Tag Archives: YA Fantasy

Cover Reveal: Ashley Nixon’s CANNON

I’m excited to unveil the third and final cover in my CUTLASS TRILOGY.

 If you haven’t had a chance to check out the first two books in my Trilogy, here they are:

CUTLASS

Cutlass AmazonNotorious pirate Barren Reed has one thing on his mind: Revenge against the man who killed his father. So kidnapping his enemy’s fiancé seems a perfect plan…until he actually does it.

Larkin Lee is more than a pretty face and fiancé to a powerful man. Her fierce personality is enough to make any pirate want to push her overboard.

But when the King of the Orient comes to Barren with a task—to find the Bloodstone, a powerful gem thought only to exist in legend, Barren sees another opportunity to destroy his enemy. Together, Barren, Larkin and a crew of pirates set off to find the stone, only to discover it caused the death of Barren’s own mother and Larkin’s, too. As his strongest allies turn into his greatest enemies, and the life of the girl he kidnapped becomes more important than he ever dreamed, Barren’s quest for revenge becomes a fight to save the Orient.

AMAZON


FLINTLOCK

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Barren Reed hopes to protect the Orient from his tyrant uncle, but his plans to make the King’s life a living hell aren’t supported by the Elders of the pirate community. As it stands, Barren has earned the Elders’ disdain for his carelessness, and they threaten him into exile if he makes one more mistake.

Barren’s not the only one feeling the Elders’ wrath—they don’t trust Larkin either. Worse, Barren can’t comprehend Larkin’s wish to have a relationship with her father, and the secrets she’s forced to keep create a tension that may pull them apart forever.

When the Pirates of Silver Crest begin to die, bullets laced with dark magic are to blame. With more and more of these weapons infiltrating the Underground, discovering who’s behind the dissemination is no easy feat. As fear and tension mount among the people of the Orient, Barren and his crew find themselves in a race against time to stop the spread of dark magic before the world of Mariana spirals into collapse.

AMAZON

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Last but not least, if you haven’t read CUTLASS or FLINTLOCK, please to not read the blurb for CANNON.

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CannonPoster-2

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Blurb:


The king is dead, the Network is destroyed, and Barren Reed has been exiled by the Elders of Silver Crest. To make matters worse, the black spot–a curse of dark magic–continues to devour him. It’s true purpose is still unknown, but one thing is certain: It will corrupt Barren in the worst way.

With her greatest secret revealed, Larkin Lee flees Maris. Accused of slaying the king, there’s only one place to go–Silver Crest. But Barren isn’t happy to see her, and their reunion leaves more questions unanswered, including whether they have a future together.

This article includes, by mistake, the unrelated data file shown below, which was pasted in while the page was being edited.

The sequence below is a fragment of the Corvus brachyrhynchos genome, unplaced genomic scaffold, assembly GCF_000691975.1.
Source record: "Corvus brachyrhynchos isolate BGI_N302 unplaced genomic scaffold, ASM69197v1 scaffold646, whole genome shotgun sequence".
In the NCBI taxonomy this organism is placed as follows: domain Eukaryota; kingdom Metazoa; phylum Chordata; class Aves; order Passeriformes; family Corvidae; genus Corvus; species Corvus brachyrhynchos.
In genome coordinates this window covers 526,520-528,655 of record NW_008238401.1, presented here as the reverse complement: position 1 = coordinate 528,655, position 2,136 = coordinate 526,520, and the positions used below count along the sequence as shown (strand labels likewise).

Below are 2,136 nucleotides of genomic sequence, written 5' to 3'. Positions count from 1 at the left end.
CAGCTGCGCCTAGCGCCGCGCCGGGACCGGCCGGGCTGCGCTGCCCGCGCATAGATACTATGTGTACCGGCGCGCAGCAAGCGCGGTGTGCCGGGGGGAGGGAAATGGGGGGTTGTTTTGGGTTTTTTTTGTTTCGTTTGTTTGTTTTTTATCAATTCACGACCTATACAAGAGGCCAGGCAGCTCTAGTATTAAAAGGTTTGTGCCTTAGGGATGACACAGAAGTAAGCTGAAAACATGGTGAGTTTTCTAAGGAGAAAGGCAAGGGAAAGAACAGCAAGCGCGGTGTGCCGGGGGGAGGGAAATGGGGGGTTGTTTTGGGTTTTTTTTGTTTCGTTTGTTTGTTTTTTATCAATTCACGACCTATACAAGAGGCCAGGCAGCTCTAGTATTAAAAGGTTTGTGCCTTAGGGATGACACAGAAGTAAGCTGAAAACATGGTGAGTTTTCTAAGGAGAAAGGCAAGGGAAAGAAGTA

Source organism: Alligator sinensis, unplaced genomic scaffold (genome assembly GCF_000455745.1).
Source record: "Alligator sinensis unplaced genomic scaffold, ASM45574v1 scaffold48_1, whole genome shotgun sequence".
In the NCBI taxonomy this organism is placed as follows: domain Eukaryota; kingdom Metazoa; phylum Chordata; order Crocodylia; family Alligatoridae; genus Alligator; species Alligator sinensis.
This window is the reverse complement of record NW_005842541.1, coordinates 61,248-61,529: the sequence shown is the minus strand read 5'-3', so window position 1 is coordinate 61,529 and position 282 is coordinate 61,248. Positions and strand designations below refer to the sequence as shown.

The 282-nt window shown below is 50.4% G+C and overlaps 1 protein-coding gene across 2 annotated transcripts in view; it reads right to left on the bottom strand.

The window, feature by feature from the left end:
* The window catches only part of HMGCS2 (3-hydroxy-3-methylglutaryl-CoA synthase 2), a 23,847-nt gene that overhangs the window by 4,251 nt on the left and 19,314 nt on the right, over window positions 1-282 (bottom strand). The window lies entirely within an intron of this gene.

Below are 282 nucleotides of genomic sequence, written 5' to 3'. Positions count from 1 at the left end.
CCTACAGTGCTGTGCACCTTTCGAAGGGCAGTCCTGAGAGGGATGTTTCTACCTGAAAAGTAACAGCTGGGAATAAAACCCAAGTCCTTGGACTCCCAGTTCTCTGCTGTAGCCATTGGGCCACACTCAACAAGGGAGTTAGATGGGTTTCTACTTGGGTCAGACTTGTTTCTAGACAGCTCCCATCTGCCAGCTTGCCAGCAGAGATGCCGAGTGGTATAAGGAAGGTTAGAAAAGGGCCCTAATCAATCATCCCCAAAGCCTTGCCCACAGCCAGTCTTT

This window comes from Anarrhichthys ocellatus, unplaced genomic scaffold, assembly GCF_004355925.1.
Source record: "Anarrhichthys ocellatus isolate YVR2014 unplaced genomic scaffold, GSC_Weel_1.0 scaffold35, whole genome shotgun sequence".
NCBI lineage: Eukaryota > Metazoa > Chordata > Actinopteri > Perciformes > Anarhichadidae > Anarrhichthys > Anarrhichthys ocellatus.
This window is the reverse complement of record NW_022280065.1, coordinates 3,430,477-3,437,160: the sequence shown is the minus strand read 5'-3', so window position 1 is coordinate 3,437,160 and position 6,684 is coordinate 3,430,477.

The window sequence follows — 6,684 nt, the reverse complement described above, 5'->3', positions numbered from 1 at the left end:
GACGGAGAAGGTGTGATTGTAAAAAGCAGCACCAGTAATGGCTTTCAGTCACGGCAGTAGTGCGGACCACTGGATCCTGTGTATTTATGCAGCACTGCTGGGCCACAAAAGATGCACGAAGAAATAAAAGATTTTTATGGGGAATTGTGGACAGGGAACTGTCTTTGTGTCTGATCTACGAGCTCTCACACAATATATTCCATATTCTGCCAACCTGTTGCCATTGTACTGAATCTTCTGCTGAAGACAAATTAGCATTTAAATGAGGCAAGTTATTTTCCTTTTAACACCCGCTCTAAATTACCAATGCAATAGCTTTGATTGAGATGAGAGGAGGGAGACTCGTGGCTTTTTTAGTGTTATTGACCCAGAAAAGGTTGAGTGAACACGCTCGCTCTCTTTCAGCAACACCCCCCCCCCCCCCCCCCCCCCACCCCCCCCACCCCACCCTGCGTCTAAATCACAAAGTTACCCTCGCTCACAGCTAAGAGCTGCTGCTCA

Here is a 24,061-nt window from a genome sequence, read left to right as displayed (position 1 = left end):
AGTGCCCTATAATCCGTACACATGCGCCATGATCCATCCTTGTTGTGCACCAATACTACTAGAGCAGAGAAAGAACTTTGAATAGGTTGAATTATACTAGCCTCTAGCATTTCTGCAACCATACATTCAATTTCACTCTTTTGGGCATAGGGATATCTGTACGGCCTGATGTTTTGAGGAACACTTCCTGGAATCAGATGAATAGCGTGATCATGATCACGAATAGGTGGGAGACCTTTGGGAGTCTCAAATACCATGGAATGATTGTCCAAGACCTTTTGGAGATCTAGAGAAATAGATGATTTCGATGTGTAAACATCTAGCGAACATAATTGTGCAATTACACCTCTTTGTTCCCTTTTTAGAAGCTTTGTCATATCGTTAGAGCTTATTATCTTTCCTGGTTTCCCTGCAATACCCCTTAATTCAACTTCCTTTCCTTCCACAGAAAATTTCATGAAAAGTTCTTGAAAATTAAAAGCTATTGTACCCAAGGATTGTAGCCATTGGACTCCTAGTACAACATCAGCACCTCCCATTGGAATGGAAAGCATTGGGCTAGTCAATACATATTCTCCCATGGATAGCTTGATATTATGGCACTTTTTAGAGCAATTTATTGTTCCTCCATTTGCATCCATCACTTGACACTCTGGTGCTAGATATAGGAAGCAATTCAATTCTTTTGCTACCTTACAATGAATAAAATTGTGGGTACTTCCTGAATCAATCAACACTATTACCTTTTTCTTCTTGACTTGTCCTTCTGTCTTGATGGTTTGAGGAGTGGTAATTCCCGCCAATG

As Datherious rises in power, Barren and Larkin must work together to find the fifth Relic to complete the King’s Gold and prevent Datherious from obtaining control over dark magic, but the black spot has other ideas, and the closer they get to finding the final Relic, the more corrupt Barren becomes. Larkin finds herself in a head to head battle with the only man she’s ever loved and the reality is harsh–only one can walk away alive.

ADD ON GOODREADS!

Alight, that’s all done!

Let me know what you think!


AshleyNixonAuthorPhoto

Ashley was born and raised in Oklahoma, where the wind really does sweep down the plains, and horses and carriages aren’t used as much as she’d like. When she’s not writing (haha, like that EVER happens!), she’s probably working out or pretending she’s Sherlock Holmes. Her obsession with writing began after reading the Lord of the Rings in the eighth grade. Since then, she’s loved everything Fantasy–resulting in an unhealthy obsession with the ‘geek’ tab on Pinterest, where all things awesome go. Type your paragraph here.

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CLOCKWORK ANGEL: Ashley’s Review

clockwork angel

Title: CLOCKWORK ANGEL

Author: CASSANDRA CLARE

Publisher: Margaret K. McElderry Books

Genre: YA Fantasy

Pages: 512

Synopsis: Magic is dangerous—but love is more dangerous still.

When sixteen-year-old Tessa Gray crosses the ocean to find her brother, her destination is England, the time is the reign of Queen Victoria, and something terrifying is waiting for her in London’s Downworld, where vampires, warlocks and other supernatural folk stalk the gaslit streets. Only the Shadowhunters, warriors dedicated to ridding the world of demons, keep order amidst the chaos.

Kidnapped by the mysterious Dark Sisters, members of a secret organization called The Pandemonium Club, Tessa soon learns that she herself is a Downworlder with a rare ability: the power to transform, at will, into another person. What’s more, the Magister, the shadowy figure who runs the Club, will stop at nothing to claim Tessa’s power for his own.